Explore Aldebaran, the Fiery Orange-Red Eye of a Starry Bull

the star aldebaran and the Hyades star cluster.
The Hyades star cluster with the bright orange-red star Aldebaran (upper left) in the picture. The Hyades is a cluster that lies farther away from Aldebaran, which is in the same line of sight. NASA/ESA/STScI

Behind every star in the sky is a fascinating origin tale. Just as the Sun does, they shine by burning fuel in their cores and giving off light. And, like the Sun, many have their planets. All were born in a cloud of gas and dust millions or billions of years ago. And, eventually, all stars grow old and evolve. That's what's happening to Aldebaran, a star that is practically a neighbor to our own star, the Sun, at 65 light-years distance.

You've probably seen Aldebaran in the constellation Taurus (which is visible to us at night from about October through March each year). It's the reddish-orange star at the top of the V-shaped face of the Bull. Observers in ancient times saw it as many things. The name "Aldebaran" is from the Arabic word for "follower", and it does seem to follow along as the Pleiades star cluster rises higher in the sky late in the year. For the Greeks and Romans it was the eye or the heart of the bull. In India, it represented an astronomical "house", and portrayed it a deity's daughter. Others around the world have associated it with the season to come, or even as an aid to the Pleiades (who, in some cultures, were seven women in the sky). 

Observing Aldebaran

The star itself is fairly easy to spot, particularly beginning in the evening skies of October each year. It also presents a remarkable experience for skygazers patient enough to wait for it: an occultation. Aldebaran lies close to the ecliptic, which is the imaginary line along which the planets and Moon appear to move as seen from Earth. Occasionally, the Moon will slide between Earth and Aldebaran, essentially "occulting" it. The event is visible from northern hemisphere locations in the early autumn. Observers with a keen interest in watching it happen through a telescope can see a detailed view of the lunar surface as the star slips slowly behind the Moon and then reappear a short time later.

Why Is it in a Vee of Stars?

Aldebaran looks like it's part of a cluster of stars called the Hyades. This is a V-shaped moving association of stars that lies much farther away from us than Aldebaran does, at a distance of about 153 light-years. Aldebaran happens to lie in the line of sight between Earth and the cluster, so it appears to be part of the cluster. The Hyades themselves are fairly young stars, about 600 million years old. They're moving together through the galaxy and in a billion years or so, the stars will have evolved and grown older and scattered apart from each other. Aldebaran will have moved from its position, too, so future observers will no longer see an angry red eye at the top of a vee-shaped swarm of stars.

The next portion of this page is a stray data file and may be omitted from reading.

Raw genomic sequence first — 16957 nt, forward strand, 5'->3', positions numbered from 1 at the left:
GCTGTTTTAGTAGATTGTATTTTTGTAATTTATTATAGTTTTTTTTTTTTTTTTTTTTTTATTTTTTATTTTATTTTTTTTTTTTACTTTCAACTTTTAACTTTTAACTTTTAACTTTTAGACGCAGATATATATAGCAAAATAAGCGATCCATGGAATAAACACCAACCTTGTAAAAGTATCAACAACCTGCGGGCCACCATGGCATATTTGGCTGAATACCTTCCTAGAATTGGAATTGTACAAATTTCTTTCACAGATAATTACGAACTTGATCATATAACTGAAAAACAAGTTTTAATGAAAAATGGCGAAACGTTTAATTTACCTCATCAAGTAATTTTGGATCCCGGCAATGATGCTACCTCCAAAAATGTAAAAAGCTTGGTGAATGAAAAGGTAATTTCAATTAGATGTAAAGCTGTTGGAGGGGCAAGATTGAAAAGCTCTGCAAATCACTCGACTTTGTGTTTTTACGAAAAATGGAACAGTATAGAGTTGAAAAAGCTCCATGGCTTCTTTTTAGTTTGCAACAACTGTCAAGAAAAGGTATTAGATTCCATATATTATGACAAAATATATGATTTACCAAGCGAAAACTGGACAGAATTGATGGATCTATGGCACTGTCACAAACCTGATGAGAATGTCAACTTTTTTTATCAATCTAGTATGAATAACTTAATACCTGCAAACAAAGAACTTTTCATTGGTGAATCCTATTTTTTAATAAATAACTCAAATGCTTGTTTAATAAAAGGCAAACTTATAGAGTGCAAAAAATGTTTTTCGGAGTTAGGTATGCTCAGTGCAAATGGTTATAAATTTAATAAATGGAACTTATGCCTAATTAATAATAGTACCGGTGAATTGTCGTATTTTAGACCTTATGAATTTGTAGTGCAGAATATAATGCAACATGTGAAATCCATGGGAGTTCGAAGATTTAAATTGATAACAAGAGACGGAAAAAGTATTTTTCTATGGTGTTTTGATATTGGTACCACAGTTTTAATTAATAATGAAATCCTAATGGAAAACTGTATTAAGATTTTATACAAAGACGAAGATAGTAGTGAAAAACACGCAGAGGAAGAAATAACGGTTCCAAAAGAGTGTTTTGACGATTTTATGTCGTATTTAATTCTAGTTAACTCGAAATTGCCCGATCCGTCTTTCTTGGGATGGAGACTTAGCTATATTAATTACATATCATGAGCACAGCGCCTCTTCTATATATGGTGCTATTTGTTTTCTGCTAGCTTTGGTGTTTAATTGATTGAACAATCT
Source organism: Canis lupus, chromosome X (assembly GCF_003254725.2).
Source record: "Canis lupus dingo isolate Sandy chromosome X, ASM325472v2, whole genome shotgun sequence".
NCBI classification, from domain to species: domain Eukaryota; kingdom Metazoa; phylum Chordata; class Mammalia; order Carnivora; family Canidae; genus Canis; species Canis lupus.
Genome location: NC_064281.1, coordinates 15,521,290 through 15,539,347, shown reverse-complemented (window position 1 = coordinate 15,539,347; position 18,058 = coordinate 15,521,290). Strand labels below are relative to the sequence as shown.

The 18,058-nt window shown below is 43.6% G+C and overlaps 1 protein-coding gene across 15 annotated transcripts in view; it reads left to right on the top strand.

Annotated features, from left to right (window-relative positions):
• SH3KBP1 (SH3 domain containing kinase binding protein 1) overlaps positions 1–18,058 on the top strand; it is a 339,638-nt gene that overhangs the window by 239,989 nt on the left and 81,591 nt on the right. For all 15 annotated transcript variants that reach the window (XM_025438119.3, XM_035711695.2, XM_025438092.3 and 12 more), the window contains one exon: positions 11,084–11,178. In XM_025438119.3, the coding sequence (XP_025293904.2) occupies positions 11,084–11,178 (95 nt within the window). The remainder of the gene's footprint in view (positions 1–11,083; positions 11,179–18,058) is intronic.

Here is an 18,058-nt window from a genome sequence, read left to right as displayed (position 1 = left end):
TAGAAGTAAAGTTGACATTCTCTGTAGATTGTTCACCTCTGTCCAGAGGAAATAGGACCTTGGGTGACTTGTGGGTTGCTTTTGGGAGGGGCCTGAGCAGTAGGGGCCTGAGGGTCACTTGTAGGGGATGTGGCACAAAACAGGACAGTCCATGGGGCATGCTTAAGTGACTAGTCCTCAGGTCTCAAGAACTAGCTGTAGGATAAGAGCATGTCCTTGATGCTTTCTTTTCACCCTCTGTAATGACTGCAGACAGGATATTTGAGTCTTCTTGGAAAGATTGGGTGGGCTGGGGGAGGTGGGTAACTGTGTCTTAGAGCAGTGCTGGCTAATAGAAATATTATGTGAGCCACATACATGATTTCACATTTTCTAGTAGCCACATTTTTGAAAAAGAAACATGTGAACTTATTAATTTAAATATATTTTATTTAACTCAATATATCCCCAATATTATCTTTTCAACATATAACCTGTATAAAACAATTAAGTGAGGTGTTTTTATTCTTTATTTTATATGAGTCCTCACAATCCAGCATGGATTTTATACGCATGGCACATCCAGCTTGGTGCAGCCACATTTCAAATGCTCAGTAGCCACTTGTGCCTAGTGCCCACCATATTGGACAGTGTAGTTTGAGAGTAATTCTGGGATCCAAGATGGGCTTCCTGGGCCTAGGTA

What is Aldebaran's Status?

Technically speaking Aldebaran is a star that has stopped fusing hydrogen in its core (all stars do this at some point in their lives) and is now fusing it in a shell of plasma surrounding the core. The core itself is made of helium and collapsed in on itself, sending the temperature and pressure soaring. That heats up the outer layers, causing them to swell. Aldebaran has "puffed out" so much that it's now nearly 45 times the size of the Sun, and is now a red giant. It varies slightly in its brightness, and is slowly blowing its mass out to space.

Aldebaran's Future

In the very distant future, Aldebaran may experience something called a "helium flash" in its future. This will happen if the core (which is made of helium atoms) gets so densely packed that helium starts trying to fuse to make carbon. The temperature of the core has to be at least 100,000,000 degrees before this will happen, and when it gets that hot, almost all the helium will fuse at once, in a flash. After that, Aldebaran will start to cool and shrink, losing its red giant status. The outer layers of the atmosphere will puff away, forming a glowing cloud of gas that astronomers refer to as a "planetary nebula". This won't happen any time soon, but when it does, Aldebaran will, for a short time, glow even more brightly than it does now. Then, it will dim down, and fade slowly away.